Your questions: Why welfare reform over tax reform?

Lara Turner asked via email: How do you legitimise the choice to prioritise unfair cuts to the welfare bill, over boosting the economy by chasing tax avoidance, particularly by large corporations?

Demonstrations have taken place against the Government's welfare reform. Credit: Press Association

David Cameron's response: I don’t accept that cuts to the welfare bill are unfair. We live in a country where one pound in every three the government spends goes on pensions and benefits.

This is simply not affordable. So we are reforming welfare in a way that is sensible and fair: making sure that work pays and that help goes to those who genuinely need it.

What would be unfair is leaving another generation locked in the benefits system, leaving the taxpayer to pay for those who choose not to work, and leaving our children’s generation to pick up the rest of the bill.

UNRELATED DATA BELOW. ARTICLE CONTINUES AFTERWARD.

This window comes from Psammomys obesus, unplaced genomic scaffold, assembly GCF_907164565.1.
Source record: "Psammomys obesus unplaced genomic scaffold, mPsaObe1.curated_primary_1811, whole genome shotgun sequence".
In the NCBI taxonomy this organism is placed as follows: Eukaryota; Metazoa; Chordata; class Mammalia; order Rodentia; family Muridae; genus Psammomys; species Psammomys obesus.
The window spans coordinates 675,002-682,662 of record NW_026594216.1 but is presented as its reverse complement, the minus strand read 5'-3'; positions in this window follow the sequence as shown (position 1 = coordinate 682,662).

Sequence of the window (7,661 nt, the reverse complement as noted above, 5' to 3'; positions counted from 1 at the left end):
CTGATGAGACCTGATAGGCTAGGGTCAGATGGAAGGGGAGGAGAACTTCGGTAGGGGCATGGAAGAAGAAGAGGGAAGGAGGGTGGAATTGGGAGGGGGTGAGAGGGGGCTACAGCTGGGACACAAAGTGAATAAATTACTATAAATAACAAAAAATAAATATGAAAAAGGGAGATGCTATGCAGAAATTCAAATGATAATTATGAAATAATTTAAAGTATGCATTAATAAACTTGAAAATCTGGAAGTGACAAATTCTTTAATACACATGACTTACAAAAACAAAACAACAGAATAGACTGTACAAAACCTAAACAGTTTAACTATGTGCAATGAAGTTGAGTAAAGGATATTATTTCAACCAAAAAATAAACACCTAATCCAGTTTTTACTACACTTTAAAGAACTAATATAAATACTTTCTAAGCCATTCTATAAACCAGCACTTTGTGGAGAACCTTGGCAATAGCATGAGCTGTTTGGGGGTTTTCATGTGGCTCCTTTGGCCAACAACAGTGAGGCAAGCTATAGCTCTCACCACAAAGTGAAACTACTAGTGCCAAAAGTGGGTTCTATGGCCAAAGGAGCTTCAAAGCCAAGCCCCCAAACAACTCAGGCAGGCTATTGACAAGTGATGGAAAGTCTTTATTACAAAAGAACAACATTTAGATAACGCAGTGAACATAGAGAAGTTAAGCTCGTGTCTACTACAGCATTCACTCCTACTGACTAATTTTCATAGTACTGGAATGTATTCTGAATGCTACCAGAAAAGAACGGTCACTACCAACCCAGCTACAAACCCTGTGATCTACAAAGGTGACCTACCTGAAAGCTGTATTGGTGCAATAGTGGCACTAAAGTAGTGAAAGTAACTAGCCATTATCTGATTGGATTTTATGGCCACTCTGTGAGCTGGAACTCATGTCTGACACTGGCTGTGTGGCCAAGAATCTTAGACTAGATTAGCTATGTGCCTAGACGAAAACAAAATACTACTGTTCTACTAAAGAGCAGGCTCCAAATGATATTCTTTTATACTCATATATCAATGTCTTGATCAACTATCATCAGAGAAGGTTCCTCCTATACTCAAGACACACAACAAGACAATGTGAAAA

And it’s not a case of prioritising welfare reform over tax avoidance – we’re doing both. In fact we’ve already committed hundreds of millions into clamping down on this – and I’ve made dealing with tax avoidance a top priority for the G8 which Britain is hosting this year.

We are getting the leaders of the world’s richest countries around a table to deal with this.

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Your questions to Cameron

The Prime Minister has been answering questions put to him by users of the ITV News website. From benefit changes to the cost of Thatcher's funeral, here's what he had to say.